It is guided by dual active millimetric-wave radar and semi-active laser, meaning it can be used in adverse weather conditions and at night. There is also an inertial navigation system autopilot to get it to the general target area at extended ranges before it begins searching out its target autonomously.
The warhead is a tandem-shaped charge with different delay and proximity fusing modes.
The air-launched version is said to be capable of hitting targets at between 7 and 25 km and while the maximum range of the surface-launched version is unclear, it can be assumed to be lower than the air-launched version without the benefit of an aircraft’s speed and altitude.
What Brimstone Version Is Ukraine Using?
There was much confusion about what version of the missile will be provided to Ukraine and would it be an anti-ship weapon or for attacking ground targets, or both.
Considering that the war is currently focused in the eastern Ukraine, where Ukrainian armed forces are facing the large Russian armored formations, Brimstone could be very useful on this front as its tandem warhead is said to be capable of penetrating all known conventional and reactive armor.
While the Brimstone could also be used as an anti-ship weapon to fend off a possible Russian amphibious assault, perhaps directed against Ukraine’s key port city of Odesa, or elsewhere along the country’s southern coast.
This would provide the Ukrainian military with much-needed capability to salvo-launch precision-guided weapons from the coast that it currently lacks. However, these missiles were only recently added to service and their availability in sufficient numbers is questionable.
Also, the Maritime Brimstone is much more mobile and can be easily concealed, especially when adapted for launch from smaller vehicles.
Apart from an amphibious assault, Russia could even deliver troops into the enemy’s rear areas by making use of the massive Dnieper River and its many tributaries. Russia is reportedly making use of at least one Mangust class patrol boat to launch covert missions behind Ukrainian lines and this is where the Maritime Brimstone could very well be used.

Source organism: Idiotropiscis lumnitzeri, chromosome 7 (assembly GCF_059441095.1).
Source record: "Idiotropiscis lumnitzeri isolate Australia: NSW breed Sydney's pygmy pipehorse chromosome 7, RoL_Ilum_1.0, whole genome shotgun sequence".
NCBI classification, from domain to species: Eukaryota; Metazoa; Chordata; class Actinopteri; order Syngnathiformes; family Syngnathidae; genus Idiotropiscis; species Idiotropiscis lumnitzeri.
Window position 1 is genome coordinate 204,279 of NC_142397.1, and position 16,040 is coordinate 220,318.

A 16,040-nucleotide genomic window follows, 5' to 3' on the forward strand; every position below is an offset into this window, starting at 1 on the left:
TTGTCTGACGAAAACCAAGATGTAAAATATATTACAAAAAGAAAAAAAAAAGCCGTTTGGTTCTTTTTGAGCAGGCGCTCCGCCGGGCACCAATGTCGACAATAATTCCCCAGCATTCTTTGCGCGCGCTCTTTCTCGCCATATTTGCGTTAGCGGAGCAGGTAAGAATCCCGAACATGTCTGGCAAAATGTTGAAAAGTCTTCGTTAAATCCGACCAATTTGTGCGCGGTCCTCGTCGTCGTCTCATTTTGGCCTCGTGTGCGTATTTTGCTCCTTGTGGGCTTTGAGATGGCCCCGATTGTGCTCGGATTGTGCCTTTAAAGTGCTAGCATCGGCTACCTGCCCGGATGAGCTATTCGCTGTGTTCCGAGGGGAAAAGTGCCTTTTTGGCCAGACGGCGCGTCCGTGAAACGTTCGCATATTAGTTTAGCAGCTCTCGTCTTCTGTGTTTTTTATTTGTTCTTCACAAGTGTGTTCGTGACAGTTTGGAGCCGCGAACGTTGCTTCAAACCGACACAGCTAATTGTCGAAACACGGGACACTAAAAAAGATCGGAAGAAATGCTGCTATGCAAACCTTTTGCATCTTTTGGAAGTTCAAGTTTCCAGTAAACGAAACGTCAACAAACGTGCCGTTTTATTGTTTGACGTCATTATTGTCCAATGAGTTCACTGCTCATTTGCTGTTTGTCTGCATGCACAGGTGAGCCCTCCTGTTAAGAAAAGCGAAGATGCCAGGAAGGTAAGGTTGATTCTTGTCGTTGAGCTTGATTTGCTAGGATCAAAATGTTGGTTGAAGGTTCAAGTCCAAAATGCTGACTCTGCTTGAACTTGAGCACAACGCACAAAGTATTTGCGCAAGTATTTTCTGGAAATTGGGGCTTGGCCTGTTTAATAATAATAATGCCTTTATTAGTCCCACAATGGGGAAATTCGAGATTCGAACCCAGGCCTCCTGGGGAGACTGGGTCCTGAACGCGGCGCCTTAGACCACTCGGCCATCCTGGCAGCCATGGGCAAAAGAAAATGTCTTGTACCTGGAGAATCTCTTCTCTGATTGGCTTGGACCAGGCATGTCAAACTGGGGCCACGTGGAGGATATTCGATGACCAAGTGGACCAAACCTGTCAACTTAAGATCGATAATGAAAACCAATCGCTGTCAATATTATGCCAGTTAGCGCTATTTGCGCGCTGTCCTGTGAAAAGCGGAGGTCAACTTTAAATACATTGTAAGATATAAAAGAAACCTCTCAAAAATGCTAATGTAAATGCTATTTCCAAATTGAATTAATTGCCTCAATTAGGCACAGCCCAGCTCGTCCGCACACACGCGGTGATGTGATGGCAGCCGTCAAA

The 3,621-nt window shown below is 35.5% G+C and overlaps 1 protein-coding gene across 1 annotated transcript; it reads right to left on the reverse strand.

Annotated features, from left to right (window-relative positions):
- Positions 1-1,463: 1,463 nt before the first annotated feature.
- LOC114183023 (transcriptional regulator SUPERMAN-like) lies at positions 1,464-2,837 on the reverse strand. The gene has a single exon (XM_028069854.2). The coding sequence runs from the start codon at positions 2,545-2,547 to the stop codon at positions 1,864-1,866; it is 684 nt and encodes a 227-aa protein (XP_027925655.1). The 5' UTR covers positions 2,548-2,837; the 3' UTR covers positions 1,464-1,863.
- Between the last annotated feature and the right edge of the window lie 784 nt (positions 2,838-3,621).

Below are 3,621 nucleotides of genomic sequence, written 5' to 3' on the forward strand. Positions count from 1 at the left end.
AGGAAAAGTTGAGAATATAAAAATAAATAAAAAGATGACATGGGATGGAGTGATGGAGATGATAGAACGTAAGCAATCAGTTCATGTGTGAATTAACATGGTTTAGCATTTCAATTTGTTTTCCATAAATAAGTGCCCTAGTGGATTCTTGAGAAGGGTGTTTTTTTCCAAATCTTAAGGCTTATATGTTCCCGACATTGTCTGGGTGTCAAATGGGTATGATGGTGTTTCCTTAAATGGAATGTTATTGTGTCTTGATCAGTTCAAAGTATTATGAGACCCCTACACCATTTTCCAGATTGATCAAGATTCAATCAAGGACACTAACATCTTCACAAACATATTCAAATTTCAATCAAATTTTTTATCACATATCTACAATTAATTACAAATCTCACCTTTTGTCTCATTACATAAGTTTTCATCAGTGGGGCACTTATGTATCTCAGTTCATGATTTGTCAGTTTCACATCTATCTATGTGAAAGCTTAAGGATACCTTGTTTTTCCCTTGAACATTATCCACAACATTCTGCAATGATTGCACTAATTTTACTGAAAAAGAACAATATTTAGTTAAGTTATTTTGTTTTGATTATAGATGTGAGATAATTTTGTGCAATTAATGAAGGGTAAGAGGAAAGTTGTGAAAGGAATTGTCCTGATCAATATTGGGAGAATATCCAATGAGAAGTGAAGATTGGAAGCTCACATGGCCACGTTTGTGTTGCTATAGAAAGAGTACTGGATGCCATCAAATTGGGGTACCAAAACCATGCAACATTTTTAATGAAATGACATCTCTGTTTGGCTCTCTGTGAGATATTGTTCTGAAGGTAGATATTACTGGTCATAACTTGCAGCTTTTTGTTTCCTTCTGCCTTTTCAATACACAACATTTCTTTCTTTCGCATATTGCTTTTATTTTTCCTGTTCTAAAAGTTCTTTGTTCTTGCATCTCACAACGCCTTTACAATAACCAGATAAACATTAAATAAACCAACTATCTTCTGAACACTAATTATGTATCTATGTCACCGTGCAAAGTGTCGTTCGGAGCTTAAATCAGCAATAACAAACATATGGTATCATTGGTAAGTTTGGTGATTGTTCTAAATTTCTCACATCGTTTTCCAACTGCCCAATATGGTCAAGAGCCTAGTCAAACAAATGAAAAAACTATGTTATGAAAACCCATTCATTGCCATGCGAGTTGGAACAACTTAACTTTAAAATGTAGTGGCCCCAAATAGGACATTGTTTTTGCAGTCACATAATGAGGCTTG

This may be a more likely possibility, as a Russian media report suggests that the remains of the Brimstone missiles found in the Zaporozhye region were fired at the east side of the Dnieper.
Based on the available photographs, the same report also said that these missiles were not launched from ground-based or air-borne launchers, suggesting they might have been ship-launched.
If true, Ukraine would be the first confirmed country to have deployed a ship-launched Brimstone version, as none of the previous customers have used vehicle-mounted or ship-launched Brimstone versions. Instead, they have only relied on air-launched Brimstone.
In October 2021, the UK and Ukraine were in discussions for the Brimstone missiles to be integrated on Ukrainian patrol boats and aircraft; however, military experts talking to EurAsian Times believe that this possibility is doubtful as this is a long and complex process and doing it this time is even more complicated.
That said, as the war progresses, more evidence will emerge of the Brimstone in action, which has been deployed so soon after arriving in Ukraine, thereby offering more details about the version and the intended purpose of the missiles provided to the Ukrainian military.